1. So true, Maris! I retired eight years ago and started a novel a month after retirement. I’m still working on it. My husband is retired also, and he likes to have the television on all day. And I’m still working part-time, and the grandkids have concerts and sports matches, and…you’re right, there’s no ideal time. I just have to make time.

  2. Mona Karel says:

    And the phone calls! People who figure since they’re retired and you’re retired, you have LOTS of time to talk, on their schedule. ARRRGGHH. Even if they only talk for a few minutes, if you’re writing fantasy or historical, you’re dragged back into the 21st century.

    • Maris says:

      @Mona So true. Non-writers don’t realize how something as simple as “Oh, don’t let me bother you” brings you out of the world you’re creating. And yes, Patricia, I have the same problem with my husband and the TV. What is it about these men who have to turn on the TV as soon as they get up and don’t turn it off until they go to bed? Doesn’t matter if he’s in the same room as the TV or not, it still on. Grrrrrrrrrrrrrrrrrrrr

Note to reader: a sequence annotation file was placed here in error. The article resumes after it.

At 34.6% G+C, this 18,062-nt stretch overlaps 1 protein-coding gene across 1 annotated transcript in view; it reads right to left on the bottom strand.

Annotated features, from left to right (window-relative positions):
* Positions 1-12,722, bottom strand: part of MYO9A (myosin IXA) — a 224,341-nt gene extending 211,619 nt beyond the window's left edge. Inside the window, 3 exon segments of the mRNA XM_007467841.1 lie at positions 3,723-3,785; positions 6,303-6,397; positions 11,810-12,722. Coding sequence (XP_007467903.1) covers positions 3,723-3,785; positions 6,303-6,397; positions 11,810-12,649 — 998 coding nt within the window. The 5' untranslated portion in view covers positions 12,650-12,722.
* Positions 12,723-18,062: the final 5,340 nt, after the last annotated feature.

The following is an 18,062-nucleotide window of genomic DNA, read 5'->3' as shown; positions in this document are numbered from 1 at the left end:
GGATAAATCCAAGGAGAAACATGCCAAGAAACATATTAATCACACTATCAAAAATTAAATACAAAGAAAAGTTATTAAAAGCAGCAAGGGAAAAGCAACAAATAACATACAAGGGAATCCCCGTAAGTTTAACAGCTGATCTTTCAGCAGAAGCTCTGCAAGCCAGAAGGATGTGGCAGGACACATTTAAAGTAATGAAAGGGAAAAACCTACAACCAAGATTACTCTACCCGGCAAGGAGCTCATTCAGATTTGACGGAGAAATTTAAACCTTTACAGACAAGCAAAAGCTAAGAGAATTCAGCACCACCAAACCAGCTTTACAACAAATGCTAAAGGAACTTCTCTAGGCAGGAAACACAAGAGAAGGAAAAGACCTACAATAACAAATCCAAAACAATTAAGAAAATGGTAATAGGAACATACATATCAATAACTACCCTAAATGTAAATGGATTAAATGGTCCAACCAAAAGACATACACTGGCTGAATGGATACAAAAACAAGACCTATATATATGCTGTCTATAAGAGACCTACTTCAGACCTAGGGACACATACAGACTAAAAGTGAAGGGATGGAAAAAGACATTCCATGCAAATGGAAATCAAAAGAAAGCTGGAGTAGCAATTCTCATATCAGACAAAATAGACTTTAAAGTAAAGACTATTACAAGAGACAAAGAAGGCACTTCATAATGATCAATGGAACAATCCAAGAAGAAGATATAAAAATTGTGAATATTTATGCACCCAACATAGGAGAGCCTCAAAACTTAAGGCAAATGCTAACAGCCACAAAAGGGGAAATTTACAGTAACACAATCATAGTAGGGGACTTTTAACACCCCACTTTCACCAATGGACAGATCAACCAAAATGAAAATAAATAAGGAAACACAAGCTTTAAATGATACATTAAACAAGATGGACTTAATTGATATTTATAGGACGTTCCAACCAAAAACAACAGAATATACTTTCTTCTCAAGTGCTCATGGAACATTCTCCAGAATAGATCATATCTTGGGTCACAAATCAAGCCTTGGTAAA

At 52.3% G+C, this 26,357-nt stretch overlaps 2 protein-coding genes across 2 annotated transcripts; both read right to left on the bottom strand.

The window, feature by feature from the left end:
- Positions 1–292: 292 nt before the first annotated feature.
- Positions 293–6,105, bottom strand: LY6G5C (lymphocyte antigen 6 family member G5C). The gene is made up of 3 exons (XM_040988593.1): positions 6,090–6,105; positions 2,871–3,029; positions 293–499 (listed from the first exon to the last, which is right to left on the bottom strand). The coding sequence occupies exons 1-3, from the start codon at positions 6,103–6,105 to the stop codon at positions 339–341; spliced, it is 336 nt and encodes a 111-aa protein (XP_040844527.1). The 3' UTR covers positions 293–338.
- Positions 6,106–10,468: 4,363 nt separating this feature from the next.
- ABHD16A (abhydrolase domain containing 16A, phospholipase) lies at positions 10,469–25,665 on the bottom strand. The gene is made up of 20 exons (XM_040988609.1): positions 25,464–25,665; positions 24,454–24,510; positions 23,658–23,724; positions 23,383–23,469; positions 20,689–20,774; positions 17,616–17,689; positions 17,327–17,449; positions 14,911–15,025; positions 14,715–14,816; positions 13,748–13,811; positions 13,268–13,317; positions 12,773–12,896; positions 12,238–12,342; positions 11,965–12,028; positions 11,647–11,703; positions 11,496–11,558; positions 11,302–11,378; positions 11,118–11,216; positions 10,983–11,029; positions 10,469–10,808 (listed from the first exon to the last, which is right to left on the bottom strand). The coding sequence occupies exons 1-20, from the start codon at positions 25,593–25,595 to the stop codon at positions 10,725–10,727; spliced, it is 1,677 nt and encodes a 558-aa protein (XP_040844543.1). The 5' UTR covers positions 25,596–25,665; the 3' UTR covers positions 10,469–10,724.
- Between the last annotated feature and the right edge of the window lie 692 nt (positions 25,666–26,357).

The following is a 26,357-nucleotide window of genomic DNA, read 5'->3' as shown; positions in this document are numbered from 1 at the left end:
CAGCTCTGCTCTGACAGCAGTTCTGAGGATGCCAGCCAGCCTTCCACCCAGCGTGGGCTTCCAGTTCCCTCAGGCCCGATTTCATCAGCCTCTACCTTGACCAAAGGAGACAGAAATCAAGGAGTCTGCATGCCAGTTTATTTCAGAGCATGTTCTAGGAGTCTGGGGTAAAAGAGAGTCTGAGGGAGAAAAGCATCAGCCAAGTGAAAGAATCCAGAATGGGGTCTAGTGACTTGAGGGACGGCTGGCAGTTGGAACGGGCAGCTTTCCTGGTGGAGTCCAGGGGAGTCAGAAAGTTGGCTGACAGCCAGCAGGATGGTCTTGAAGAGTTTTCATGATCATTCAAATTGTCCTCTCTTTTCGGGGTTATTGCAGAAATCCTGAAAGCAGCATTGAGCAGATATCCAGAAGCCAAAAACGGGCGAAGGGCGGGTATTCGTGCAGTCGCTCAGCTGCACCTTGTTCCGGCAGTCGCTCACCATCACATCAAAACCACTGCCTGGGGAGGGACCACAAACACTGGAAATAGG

3. Anne Stone says:

    Very timely blog for me! I have been using the excuse of “no time” for awhile now. I am hoping retreat will kick me in the butt and kick start my motivation and determination to finish my WIP. Thanks for the inspiring words. See you Saturday.

  4. Diane Burton says:

    Looks like we’re all in the same boat–retired with retired spouses. Quiet times are few and far between. There will never be time to write–make time is the key. Great topic, Maris. One that bears repeating.

  5. I can really relate to your blog today, Maris. And after all these years, I’m still learning to make time. There’s no recipe for it, no editor guideline, no magic potion. I guess ‘determination’ and ‘dedication’ plus ‘tenacity’ could all apply. In my case, there was a bit of ‘clueless’, too, when I started writing. I didn’t have a clue how hard it would be. Sort of like being a parent–you just learn as you go. Loved the blog!